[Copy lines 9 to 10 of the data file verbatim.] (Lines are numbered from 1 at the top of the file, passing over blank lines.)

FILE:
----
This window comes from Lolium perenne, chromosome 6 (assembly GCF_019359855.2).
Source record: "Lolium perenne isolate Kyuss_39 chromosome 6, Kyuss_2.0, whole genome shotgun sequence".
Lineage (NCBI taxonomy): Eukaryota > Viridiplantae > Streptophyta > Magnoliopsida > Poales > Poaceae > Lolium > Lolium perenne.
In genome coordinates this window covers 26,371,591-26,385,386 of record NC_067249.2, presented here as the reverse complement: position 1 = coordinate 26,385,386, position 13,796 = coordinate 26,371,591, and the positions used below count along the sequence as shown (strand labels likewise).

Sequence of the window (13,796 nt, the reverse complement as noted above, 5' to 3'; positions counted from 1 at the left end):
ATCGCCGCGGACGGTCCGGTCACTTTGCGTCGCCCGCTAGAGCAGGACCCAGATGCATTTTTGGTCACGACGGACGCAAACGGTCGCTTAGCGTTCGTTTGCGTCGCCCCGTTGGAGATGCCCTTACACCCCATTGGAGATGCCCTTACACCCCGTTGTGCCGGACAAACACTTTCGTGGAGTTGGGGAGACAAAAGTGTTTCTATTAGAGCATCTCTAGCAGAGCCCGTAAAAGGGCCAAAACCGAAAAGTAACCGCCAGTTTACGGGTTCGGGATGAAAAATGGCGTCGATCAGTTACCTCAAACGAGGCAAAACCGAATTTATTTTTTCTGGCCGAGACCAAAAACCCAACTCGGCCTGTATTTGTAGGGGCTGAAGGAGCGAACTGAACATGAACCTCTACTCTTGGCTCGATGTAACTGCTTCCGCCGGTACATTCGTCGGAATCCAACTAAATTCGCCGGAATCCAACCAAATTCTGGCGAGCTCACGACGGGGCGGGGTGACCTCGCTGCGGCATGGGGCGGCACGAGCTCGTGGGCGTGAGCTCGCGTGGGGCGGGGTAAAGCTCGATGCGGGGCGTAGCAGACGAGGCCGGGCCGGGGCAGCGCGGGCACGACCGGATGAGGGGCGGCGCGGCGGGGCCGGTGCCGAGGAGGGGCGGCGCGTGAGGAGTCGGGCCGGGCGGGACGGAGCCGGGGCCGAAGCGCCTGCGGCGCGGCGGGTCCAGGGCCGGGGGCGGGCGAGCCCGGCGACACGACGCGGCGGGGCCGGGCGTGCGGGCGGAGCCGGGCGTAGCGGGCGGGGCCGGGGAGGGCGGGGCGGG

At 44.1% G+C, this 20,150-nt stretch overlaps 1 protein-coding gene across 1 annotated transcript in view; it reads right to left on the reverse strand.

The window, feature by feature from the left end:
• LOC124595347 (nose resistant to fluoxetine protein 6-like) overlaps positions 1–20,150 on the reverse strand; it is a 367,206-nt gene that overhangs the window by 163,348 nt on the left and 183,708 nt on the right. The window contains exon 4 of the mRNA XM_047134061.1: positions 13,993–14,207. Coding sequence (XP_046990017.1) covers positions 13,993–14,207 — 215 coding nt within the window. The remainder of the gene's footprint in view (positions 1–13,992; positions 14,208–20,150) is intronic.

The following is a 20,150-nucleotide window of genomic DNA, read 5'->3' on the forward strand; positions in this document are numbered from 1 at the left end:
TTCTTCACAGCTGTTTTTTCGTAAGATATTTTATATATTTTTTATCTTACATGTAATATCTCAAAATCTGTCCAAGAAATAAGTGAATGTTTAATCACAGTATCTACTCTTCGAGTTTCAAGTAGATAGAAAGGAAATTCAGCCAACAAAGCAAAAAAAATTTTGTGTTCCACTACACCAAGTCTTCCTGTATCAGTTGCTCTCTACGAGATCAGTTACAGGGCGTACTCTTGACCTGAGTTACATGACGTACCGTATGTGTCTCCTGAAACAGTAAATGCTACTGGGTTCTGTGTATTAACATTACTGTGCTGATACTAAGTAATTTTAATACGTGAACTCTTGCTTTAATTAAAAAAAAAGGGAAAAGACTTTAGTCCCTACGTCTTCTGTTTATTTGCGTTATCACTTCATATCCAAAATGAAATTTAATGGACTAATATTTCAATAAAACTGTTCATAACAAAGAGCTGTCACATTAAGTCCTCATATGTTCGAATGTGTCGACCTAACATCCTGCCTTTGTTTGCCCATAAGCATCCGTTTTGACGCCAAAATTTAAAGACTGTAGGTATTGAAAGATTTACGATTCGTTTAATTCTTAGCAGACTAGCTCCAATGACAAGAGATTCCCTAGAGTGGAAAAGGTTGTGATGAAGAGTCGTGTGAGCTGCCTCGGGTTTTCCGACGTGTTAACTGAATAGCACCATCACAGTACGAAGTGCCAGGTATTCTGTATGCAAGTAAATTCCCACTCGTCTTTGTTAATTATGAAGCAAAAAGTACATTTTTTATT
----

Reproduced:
• LOC124595347 (nose resistant to fluoxetine protein 6-like) overlaps positions 1–20,150 on the reverse strand; it is a 367,206-nt gene that overhangs the window by 163,348 nt on the left and 183,708 nt on the right. The window contains exon 4 of the mRNA XM_047134061.1: positions 13,993–14,207. Coding sequence (XP_046990017.1) covers positions 13,993–14,207 — 215 coding nt within the window. The remainder of the gene's footprint in view (positions 1–13,992; positions 14,208–20,150) is intronic.

The following is a 20,150-nucleotide window of genomic DNA, read 5'->3' on the forward strand; positions in this document are numbered from 1 at the left end: